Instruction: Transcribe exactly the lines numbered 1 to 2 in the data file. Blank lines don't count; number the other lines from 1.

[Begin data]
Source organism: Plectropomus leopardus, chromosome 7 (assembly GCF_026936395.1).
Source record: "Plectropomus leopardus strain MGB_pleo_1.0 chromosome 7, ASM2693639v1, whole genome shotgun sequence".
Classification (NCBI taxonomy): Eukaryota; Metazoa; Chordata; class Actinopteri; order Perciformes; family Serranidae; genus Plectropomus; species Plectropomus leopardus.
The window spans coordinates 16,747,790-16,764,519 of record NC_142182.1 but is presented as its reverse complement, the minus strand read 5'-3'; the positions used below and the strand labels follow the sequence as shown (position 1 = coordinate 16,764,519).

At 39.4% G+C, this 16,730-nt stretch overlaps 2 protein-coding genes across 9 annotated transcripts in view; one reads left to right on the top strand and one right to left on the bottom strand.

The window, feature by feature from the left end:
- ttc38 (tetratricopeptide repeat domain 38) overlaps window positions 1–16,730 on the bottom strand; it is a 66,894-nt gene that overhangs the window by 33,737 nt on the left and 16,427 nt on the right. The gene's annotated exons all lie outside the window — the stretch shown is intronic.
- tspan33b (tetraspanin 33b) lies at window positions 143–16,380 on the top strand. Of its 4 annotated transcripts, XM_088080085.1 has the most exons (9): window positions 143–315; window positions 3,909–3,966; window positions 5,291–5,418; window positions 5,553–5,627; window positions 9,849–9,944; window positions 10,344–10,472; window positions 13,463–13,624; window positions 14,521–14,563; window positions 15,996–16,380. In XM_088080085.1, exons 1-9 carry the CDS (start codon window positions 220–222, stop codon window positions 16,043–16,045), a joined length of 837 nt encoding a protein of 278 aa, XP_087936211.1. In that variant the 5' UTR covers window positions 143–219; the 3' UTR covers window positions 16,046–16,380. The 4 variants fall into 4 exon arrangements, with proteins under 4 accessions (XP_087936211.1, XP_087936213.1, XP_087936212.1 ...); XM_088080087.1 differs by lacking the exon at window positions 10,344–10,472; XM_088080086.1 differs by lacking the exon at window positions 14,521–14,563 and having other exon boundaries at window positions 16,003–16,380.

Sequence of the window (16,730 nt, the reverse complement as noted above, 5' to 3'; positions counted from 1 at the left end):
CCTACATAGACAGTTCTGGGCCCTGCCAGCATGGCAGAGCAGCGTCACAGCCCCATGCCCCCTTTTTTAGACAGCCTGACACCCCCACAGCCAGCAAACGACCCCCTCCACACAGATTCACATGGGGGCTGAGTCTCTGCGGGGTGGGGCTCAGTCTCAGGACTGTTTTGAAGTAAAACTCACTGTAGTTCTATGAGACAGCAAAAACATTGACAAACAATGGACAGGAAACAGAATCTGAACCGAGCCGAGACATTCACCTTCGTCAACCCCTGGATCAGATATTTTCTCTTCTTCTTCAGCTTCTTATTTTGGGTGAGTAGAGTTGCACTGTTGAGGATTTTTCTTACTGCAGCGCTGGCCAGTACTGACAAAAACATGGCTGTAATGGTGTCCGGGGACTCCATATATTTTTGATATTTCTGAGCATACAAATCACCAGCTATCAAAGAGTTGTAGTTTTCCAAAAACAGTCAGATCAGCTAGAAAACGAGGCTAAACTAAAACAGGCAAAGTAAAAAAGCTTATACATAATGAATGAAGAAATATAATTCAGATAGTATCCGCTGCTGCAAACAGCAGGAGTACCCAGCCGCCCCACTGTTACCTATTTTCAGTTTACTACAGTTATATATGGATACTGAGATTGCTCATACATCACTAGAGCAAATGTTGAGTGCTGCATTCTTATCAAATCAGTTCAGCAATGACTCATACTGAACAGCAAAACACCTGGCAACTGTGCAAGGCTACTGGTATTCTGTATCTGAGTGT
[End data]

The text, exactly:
Source organism: Plectropomus leopardus, chromosome 7 (assembly GCF_026936395.1).
Source record: "Plectropomus leopardus strain MGB_pleo_1.0 chromosome 7, ASM2693639v1, whole genome shotgun sequence".